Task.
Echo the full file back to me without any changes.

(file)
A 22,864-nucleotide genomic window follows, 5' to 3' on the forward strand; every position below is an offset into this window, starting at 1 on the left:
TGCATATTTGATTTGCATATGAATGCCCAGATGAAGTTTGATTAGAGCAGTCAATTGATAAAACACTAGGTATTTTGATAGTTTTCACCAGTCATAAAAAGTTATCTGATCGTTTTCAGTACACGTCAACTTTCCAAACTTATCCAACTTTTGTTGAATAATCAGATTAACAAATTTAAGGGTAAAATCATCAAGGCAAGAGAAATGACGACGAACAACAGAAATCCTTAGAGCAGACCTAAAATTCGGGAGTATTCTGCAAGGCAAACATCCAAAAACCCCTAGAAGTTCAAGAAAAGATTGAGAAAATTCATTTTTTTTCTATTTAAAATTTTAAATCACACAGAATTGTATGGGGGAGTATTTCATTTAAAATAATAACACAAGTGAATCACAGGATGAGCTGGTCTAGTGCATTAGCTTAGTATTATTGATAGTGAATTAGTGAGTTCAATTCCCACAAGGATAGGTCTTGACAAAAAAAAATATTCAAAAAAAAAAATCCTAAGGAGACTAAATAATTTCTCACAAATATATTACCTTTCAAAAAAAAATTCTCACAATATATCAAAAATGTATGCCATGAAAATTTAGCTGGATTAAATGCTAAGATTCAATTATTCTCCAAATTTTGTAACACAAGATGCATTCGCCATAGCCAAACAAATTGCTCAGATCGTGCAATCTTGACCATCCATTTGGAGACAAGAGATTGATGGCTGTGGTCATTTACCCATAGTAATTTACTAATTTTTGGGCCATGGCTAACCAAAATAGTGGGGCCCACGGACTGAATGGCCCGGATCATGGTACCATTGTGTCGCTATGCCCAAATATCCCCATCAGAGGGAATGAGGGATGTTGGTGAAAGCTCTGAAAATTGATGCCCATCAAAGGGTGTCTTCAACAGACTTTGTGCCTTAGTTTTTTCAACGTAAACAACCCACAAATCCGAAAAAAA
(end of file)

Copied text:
A 22,864-nucleotide genomic window follows, 5' to 3' on the forward strand; every position below is an offset into this window, starting at 1 on the left:
TGCATATTTGATTTGCATATGAATGCCCAGATGAAGTTTGATTAGAGCAGTCAATTGATAAAACACTAGGTATTTTGATAGTTTTCACCAGTCATAAAAAGTTATCTGATCGTTTTCAGTACACGTCAACTTTCCAAACTTATCCAACTTTTGTTGAATAATCAGATTAACAAATTTAAGGGTAAAATCATCAAGGCAAGAGAAATGACGACGAACAACAGAAATCCTTAGAGCAGACCTAAAATTCGGGAGTATTCTGCAAGGCAAACATCCAAAAACCCCTAGAAGTTCAAGAAAAGATTGAGAAAATTCATTTTTTTTCTATTTAAAATTTTAAATCACACAGAATTGTATGGGGGAGTATTTCATTTAAAATAATAACACAAGTGAATCACAGGATGAGCTGGTCTAGTGCATTAGCTTAGTATTATTGATAGTGAATTAGTGAGTTCAATTCCCACAAGGATAGGTCTTGACAAAAAAAAATATTCAAAAAAAAAAATCCTAAGGAGACTAAATAATTTCTCACAAATATATTACCTTTCAAAAAAAAATTCTCACAATATATCAAAAATGTATGCCATGAAAATTTAGCTGGATTAAATGCTAAGATTCAATTATTCTCCAAATTTTGTAACACAAGATGCATTCGCCATAGCCAAACAAATTGCTCAGATCGTGCAATCTTGACCATCCATTTGGAGACAAGAGATTGATGGCTGTGGTCATTTACCCATAGTAATTTACTAATTTTTGGGCCATGGCTAACCAAAATAGTGGGGCCCACGGACTGAATGGCCCGGATCATGGTACCATTGTGTCGCTATGCCCAAATATCCCCATCAGAGGGAATGAGGGATGTTGGTGAAAGCTCTGAAAATTGATGCCCATCAAAGGGTGTCTTCAACAGACTTTGTGCCTTAGTTTTTTCAACGTAAACAACCCACAAATCCGAAAAAAA